The Gemini North Telescope in Hawaii reveals the first dormant black hole with stellar mass.
Astronomers have discovered the closest thing black hole to Earth, the first unequivocal detection of a dormant black hole with stellar mass in it The Milky Way. Its proximity to Earth, just 1,600 light-years away, offers an exciting study target to advance the understanding of the evolution of binary systems.
The US National Science Foundation provided support for the work. The astronomers used the Gemini North Telescope in Hawaii, operated by the NSF NOIRLabone of the twin telescopes of the International Gemini Observatory.
The discovery was made possible by making observations of the motion of the black hole’s companion, a sun-like star that orbits the black hole at about the same distance as Earth orbits the sun. Although there are likely millions of stellar-mass black holes in the Milky Way Galaxy, the few that have been discovered were revealed by their energetic interactions with a companion star. As material from a nearby star spirals toward the black hole, it becomes superheated and generates powerful X-rays and jets of material. If a black hole is not actively feeding, it is dormant and not directly detectable.
This dormant black hole is about 10 times more massive than the Sun and is located about 1,600 light-years away in the constellation Ophiuchus, making it three times closer to Earth than the previous record holder.
“Take the solar system, put a black hole where the sun is and the sun where the earth is, and you get this system,” explained Kareem El-Badry, an astrophysicist and lead author of a paper published in Monthly Notices of the Royal Astronomical Society.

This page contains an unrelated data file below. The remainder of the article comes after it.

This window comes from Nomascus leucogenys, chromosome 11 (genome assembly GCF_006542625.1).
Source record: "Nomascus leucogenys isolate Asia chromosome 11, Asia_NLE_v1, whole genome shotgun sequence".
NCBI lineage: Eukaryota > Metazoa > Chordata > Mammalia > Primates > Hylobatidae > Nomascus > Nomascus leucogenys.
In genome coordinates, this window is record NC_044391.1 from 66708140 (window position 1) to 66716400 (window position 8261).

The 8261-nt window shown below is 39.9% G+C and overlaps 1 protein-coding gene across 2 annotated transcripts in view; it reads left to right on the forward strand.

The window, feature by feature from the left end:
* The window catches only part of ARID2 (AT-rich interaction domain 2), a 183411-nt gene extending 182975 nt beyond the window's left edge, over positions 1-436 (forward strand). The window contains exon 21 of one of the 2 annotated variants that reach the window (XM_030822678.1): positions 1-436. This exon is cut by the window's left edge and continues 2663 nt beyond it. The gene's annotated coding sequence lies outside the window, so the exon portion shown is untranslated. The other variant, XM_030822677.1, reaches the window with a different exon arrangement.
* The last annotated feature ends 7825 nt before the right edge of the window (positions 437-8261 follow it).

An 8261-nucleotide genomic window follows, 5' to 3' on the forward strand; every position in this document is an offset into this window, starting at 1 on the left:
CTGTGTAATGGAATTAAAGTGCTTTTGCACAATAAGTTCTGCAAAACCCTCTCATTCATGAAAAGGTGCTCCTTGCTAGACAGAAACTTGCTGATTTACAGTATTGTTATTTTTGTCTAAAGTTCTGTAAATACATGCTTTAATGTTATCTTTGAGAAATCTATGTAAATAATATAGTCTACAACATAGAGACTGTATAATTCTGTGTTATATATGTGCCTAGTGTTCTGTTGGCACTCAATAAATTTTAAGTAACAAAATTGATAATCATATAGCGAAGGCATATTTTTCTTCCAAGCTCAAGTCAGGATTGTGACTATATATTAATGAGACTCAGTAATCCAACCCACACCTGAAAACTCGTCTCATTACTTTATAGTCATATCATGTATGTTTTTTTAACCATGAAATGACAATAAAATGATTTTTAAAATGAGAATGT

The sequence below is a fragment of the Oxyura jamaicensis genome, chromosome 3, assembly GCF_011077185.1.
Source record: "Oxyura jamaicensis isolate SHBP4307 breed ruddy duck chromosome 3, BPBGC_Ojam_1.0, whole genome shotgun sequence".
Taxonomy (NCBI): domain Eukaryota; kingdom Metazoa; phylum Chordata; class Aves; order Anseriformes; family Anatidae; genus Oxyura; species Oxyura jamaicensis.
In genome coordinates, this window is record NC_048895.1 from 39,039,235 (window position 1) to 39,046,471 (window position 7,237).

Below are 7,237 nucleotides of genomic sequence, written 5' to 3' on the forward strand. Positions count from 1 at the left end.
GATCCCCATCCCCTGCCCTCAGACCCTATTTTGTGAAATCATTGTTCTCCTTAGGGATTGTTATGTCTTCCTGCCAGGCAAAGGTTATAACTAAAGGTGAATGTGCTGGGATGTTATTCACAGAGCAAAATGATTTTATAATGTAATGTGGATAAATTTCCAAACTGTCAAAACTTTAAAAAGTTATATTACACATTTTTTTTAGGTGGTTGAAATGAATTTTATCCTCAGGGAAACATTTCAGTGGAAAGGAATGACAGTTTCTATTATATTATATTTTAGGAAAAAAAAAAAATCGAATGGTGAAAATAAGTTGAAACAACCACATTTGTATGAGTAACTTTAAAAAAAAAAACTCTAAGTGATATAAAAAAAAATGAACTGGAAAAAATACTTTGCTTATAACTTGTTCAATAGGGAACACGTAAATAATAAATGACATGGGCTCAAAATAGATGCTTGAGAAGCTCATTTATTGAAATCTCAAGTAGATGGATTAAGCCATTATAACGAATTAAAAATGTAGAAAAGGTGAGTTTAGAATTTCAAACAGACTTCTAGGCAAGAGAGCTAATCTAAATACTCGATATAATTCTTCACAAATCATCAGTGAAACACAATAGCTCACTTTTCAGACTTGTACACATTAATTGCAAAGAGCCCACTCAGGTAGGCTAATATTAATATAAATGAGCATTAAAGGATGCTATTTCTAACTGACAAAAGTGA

The team relied not only on Gemini North’s excellent observing capabilities, but also on Gemini’s ability to deliver data on a tight deadline, as the team only had a short window to conduct their follow-up observations.
“As part of a network of space and ground-based observatories, Gemini North has not only provided strong evidence of the closest black hole to date, but also the first pristine black hole system obscured by the usual hot gas interacting with the black hole,” said NSF Gemini Program Officer Martin Still.
For more on this research:
Reference: “A Sun-like Star Orbiting a Black Hole” by Kareem El-Badry, Hans-Walter Rix, Eliot Quataert, Andrew W Howard, Howard Isaacson, Jim Fuller, Keith Hawkins, Katelyn Breivik, Kaze WK Wong, Antonio C Rodriguez , Charlie Conroy, Sahar Shahaf, Tsevi Mazeh, Frédéric Arenou, Kevin B Burdge, Dolev Bashi, Simchon Faigler, Daniel R Weisz, Rhys Seeburger, Silvia Almada Monter and Jennifer Wojno, November 2, 2022, Monthly Notices of the Royal Astronomical Society.
The International Gemini Observatory is operated by a partnership of six countries: Canada, Chile, Brazil, Argentina, Korea and the United States through the NSF. The University of Hawaii manages the Gemini North site.